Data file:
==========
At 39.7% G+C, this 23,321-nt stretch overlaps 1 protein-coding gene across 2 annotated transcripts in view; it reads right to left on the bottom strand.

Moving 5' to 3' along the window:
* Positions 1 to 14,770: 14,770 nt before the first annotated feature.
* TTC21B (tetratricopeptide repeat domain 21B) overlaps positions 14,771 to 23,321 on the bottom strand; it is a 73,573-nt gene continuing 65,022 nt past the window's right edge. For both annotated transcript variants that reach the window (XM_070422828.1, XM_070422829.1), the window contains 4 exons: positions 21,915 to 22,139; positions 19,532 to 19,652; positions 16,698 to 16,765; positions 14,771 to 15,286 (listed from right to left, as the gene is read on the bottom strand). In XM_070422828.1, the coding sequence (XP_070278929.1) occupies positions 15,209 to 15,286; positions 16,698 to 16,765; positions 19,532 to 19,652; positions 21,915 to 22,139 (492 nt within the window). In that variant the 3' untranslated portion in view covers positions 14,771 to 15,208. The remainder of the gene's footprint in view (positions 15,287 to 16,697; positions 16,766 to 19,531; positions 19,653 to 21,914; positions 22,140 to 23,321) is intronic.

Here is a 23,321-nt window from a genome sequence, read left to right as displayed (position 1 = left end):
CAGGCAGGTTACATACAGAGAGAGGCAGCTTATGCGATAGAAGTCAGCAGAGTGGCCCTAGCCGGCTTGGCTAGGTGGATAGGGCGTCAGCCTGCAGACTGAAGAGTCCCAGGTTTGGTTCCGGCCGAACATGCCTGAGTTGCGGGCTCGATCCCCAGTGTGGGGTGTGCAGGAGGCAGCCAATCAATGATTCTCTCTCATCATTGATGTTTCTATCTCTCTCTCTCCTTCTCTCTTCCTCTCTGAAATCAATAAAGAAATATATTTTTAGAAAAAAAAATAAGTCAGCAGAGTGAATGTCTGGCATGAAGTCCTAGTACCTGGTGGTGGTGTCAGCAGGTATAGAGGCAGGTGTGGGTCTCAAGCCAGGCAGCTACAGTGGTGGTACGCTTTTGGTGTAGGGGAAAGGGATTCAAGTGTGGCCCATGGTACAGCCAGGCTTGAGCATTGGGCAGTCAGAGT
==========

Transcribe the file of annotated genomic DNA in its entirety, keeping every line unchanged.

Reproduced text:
At 39.7% G+C, this 23,321-nt stretch overlaps 1 protein-coding gene across 2 annotated transcripts in view; it reads right to left on the bottom strand.

Moving 5' to 3' along the window:
* Positions 1 to 14,770: 14,770 nt before the first annotated feature.
* TTC21B (tetratricopeptide repeat domain 21B) overlaps positions 14,771 to 23,321 on the bottom strand; it is a 73,573-nt gene continuing 65,022 nt past the window's right edge. For both annotated transcript variants that reach the window (XM_070422828.1, XM_070422829.1), the window contains 4 exons: positions 21,915 to 22,139; positions 19,532 to 19,652; positions 16,698 to 16,765; positions 14,771 to 15,286 (listed from right to left, as the gene is read on the bottom strand). In XM_070422828.1, the coding sequence (XP_070278929.1) occupies positions 15,209 to 15,286; positions 16,698 to 16,765; positions 19,532 to 19,652; positions 21,915 to 22,139 (492 nt within the window). In that variant the 3' untranslated portion in view covers positions 14,771 to 15,208. The remainder of the gene's footprint in view (positions 15,287 to 16,697; positions 16,766 to 19,531; positions 19,653 to 21,914; positions 22,140 to 23,321) is intronic.

Here is a 23,321-nt window from a genome sequence, read left to right as displayed (position 1 = left end):
CAGGCAGGTTACATACAGAGAGAGGCAGCTTATGCGATAGAAGTCAGCAGAGTGGCCCTAGCCGGCTTGGCTAGGTGGATAGGGCGTCAGCCTGCAGACTGAAGAGTCCCAGGTTTGGTTCCGGCCGAACATGCCTGAGTTGCGGGCTCGATCCCCAGTGTGGGGTGTGCAGGAGGCAGCCAATCAATGATTCTCTCTCATCATTGATGTTTCTATCTCTCTCTCTCCTTCTCTCTTCCTCTCTGAAATCAATAAAGAAATATATTTTTAGAAAAAAAAATAAGTCAGCAGAGTGAATGTCTGGCATGAAGTCCTAGTACCTGGTGGTGGTGTCAGCAGGTATAGAGGCAGGTGTGGGTCTCAAGCCAGGCAGCTACAGTGGTGGTACGCTTTTGGTGTAGGGGAAAGGGATTCAAGTGTGGCCCATGGTACAGCCAGGCTTGAGCATTGGGCAGTCAGAGT